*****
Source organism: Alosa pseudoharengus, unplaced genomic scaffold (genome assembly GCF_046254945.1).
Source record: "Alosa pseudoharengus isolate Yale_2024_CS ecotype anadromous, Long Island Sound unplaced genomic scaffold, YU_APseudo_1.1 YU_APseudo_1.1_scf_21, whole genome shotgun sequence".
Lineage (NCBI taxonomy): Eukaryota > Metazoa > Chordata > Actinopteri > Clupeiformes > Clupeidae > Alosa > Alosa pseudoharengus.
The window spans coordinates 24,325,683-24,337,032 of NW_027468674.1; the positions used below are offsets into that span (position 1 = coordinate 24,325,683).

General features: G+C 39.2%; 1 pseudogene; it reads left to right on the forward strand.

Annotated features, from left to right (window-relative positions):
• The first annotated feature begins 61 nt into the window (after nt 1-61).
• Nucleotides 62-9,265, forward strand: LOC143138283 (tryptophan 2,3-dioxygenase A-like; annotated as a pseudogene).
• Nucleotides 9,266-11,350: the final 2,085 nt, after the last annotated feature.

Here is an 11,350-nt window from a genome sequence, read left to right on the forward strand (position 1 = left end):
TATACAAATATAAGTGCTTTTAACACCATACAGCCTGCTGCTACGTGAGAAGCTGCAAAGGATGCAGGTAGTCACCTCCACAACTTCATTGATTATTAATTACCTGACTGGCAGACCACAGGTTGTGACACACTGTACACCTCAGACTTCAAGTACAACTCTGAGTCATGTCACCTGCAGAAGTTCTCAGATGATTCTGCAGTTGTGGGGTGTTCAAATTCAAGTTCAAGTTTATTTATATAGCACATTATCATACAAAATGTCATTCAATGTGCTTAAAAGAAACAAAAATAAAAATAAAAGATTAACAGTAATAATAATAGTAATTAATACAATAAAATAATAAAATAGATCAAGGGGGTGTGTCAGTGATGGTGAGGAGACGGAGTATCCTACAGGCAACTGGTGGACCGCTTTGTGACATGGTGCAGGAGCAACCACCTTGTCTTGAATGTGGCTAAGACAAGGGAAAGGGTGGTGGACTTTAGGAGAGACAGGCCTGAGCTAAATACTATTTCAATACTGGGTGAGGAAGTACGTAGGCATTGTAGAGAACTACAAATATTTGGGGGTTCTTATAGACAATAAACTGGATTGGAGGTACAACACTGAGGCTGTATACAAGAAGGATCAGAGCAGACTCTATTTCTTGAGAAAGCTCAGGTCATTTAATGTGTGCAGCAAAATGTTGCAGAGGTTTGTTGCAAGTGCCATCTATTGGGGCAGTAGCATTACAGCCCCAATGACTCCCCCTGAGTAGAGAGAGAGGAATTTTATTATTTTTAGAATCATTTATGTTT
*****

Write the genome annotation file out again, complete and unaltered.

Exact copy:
Source organism: Alosa pseudoharengus, unplaced genomic scaffold (genome assembly GCF_046254945.1).
Source record: "Alosa pseudoharengus isolate Yale_2024_CS ecotype anadromous, Long Island Sound unplaced genomic scaffold, YU_APseudo_1.1 YU_APseudo_1.1_scf_21, whole genome shotgun sequence".
Lineage (NCBI taxonomy): Eukaryota > Metazoa > Chordata > Actinopteri > Clupeiformes > Clupeidae > Alosa > Alosa pseudoharengus.
The window spans coordinates 24,325,683-24,337,032 of NW_027468674.1; the positions used below are offsets into that span (position 1 = coordinate 24,325,683).

General features: G+C 39.2%; 1 pseudogene; it reads left to right on the forward strand.

Annotated features, from left to right (window-relative positions):
• The first annotated feature begins 61 nt into the window (after nt 1-61).
• Nucleotides 62-9,265, forward strand: LOC143138283 (tryptophan 2,3-dioxygenase A-like; annotated as a pseudogene).
• Nucleotides 9,266-11,350: the final 2,085 nt, after the last annotated feature.

Here is an 11,350-nt window from a genome sequence, read left to right on the forward strand (position 1 = left end):
TATACAAATATAAGTGCTTTTAACACCATACAGCCTGCTGCTACGTGAGAAGCTGCAAAGGATGCAGGTAGTCACCTCCACAACTTCATTGATTATTAATTACCTGACTGGCAGACCACAGGTTGTGACACACTGTACACCTCAGACTTCAAGTACAACTCTGAGTCATGTCACCTGCAGAAGTTCTCAGATGATTCTGCAGTTGTGGGGTGTTCAAATTCAAGTTCAAGTTTATTTATATAGCACATTATCATACAAAATGTCATTCAATGTGCTTAAAAGAAACAAAAATAAAAATAAAAGATTAACAGTAATAATAATAGTAATTAATACAATAAAATAATAAAATAGATCAAGGGGGTGTGTCAGTGATGGTGAGGAGACGGAGTATCCTACAGGCAACTGGTGGACCGCTTTGTGACATGGTGCAGGAGCAACCACCTTGTCTTGAATGTGGCTAAGACAAGGGAAAGGGTGGTGGACTTTAGGAGAGACAGGCCTGAGCTAAATACTATTTCAATACTGGGTGAGGAAGTACGTAGGCATTGTAGAGAACTACAAATATTTGGGGGTTCTTATAGACAATAAACTGGATTGGAGGTACAACACTGAGGCTGTATACAAGAAGGATCAGAGCAGACTCTATTTCTTGAGAAAGCTCAGGTCATTTAATGTGTGCAGCAAAATGTTGCAGAGGTTTGTTGCAAGTGCCATCTATTGGGGCAGTAGCATTACAGCCCCAATGACTCCCCCTGAGTAGAGAGAGAGGAATTTTATTATTTTTAGAATCATTTATGTTT